Thursday, November 30, 2006

A century of "change"

A quote I saw at the Immigration Museum really jumped out at me, prompting me to think that our current Government's immigration policy and fear of "others" is really no different to that espoused by our first Prime Minister, Edmund Barton over a century ago:
"The doctrine of the equality of man was never intended to apply to the equality of the Englishman and the Chinaman. There is a deep-set difference, and we see no prospect and no promise of its ever being effaced. Nothing in their world can put these two races upon a equality."
Of course today's prejudice is less bluntly stated. Earlier Australian governments attempted to hide the racism of the White Australia policy behind the Dictation Test which draws an easy parallel with the proposed "Values" test proposed by current "leaders" (including the Labour opposition).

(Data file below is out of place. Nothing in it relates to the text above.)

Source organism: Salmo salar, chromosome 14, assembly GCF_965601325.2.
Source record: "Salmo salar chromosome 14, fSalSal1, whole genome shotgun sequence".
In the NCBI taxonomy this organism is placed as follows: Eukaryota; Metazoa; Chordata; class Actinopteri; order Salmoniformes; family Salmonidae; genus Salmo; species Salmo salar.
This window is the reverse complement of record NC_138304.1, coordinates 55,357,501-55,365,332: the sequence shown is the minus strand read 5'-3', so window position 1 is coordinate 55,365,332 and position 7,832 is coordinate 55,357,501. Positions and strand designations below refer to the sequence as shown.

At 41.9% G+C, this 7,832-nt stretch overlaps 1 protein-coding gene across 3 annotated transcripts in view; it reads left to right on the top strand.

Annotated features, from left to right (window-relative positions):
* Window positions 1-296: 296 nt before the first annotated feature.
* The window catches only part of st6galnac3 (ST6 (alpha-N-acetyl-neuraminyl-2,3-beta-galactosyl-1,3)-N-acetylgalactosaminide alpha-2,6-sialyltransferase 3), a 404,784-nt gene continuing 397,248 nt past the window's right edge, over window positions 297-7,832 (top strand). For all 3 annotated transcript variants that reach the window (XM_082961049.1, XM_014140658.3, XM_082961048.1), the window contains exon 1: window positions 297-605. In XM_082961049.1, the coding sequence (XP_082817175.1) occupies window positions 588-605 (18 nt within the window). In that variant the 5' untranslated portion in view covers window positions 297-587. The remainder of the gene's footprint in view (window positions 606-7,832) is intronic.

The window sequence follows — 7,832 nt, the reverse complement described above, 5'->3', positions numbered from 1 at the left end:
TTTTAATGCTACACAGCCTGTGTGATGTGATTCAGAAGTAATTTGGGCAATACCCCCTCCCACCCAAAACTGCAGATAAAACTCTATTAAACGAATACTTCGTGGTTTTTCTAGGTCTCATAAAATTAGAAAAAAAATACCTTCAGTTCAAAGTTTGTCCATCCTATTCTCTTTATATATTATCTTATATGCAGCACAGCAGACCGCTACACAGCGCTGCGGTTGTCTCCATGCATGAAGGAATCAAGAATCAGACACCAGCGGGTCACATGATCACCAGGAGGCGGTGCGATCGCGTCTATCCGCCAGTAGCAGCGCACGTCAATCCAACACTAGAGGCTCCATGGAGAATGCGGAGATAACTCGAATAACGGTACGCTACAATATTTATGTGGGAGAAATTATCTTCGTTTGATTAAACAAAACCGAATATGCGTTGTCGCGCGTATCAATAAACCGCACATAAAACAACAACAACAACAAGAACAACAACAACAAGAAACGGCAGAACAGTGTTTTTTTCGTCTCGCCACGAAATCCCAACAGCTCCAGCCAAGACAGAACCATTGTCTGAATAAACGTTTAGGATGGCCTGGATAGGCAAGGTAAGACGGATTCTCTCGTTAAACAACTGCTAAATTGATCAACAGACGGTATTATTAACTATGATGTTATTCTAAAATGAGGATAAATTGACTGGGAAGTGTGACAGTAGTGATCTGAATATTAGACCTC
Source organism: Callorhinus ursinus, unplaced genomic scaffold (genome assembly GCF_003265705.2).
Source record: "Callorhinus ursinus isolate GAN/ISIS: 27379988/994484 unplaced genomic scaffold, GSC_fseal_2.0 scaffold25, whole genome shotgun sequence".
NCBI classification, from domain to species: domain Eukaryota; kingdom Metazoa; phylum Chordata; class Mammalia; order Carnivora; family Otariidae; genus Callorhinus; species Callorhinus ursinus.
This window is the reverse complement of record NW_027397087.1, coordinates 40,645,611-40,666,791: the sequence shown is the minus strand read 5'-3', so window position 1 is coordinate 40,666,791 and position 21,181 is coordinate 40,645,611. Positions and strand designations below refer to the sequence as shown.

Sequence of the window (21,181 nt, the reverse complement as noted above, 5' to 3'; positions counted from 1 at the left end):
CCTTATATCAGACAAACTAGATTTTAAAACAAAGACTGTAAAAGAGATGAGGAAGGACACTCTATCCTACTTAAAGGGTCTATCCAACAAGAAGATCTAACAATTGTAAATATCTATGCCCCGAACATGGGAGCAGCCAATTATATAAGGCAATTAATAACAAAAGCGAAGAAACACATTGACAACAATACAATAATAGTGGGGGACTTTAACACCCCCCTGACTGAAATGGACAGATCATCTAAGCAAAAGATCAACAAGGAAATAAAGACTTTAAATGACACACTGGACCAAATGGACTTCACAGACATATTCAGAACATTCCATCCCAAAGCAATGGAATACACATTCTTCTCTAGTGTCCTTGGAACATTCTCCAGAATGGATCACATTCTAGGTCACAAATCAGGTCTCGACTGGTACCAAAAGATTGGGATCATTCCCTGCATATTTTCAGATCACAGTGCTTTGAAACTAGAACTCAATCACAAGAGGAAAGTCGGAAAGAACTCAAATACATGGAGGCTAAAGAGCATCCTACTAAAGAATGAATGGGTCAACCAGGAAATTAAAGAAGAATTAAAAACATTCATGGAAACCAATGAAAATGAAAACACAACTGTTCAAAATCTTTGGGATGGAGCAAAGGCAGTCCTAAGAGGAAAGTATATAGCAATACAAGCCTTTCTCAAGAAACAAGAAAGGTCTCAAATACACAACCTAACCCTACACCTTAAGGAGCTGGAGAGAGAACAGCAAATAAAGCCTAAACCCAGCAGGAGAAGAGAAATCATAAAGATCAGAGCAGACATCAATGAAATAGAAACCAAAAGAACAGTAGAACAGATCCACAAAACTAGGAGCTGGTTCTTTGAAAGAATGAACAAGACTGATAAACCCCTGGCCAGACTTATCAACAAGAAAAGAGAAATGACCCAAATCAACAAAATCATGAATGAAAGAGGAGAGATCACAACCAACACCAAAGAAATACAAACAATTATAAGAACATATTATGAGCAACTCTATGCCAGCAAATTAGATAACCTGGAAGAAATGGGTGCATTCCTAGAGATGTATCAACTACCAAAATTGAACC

There are plenty of people who would easily pass such a test who I don't consider to be "Australian" in the positive sense of the word at all, our current Prime Minister for example, who has never been about the "fair go" that he bandies about so smugly.

Instead of establishing meaningful demographic policies (e.g. in the search for a sustainable, balanced population), we get ridiculous initiatives like the "baby bonus". Maybe I'm naive, but there seem to be an awful lot of people clamouring to move here already, who either have necessary skills or are willing to develop them. Unfortunately for potential immigrants, our education system overall is constantly being downgraded as a priority, and the avenues for developing skills such as spoken English are insufficient. Chances of gaining citizenship under such an arbitrarily focused test are minimal, except for those whose background most closely mirrors the current economic and political power players. While we're at it, we might as well use the IQ test instead, for all its validity as a measure of Australian-ness, or of a person's innate value.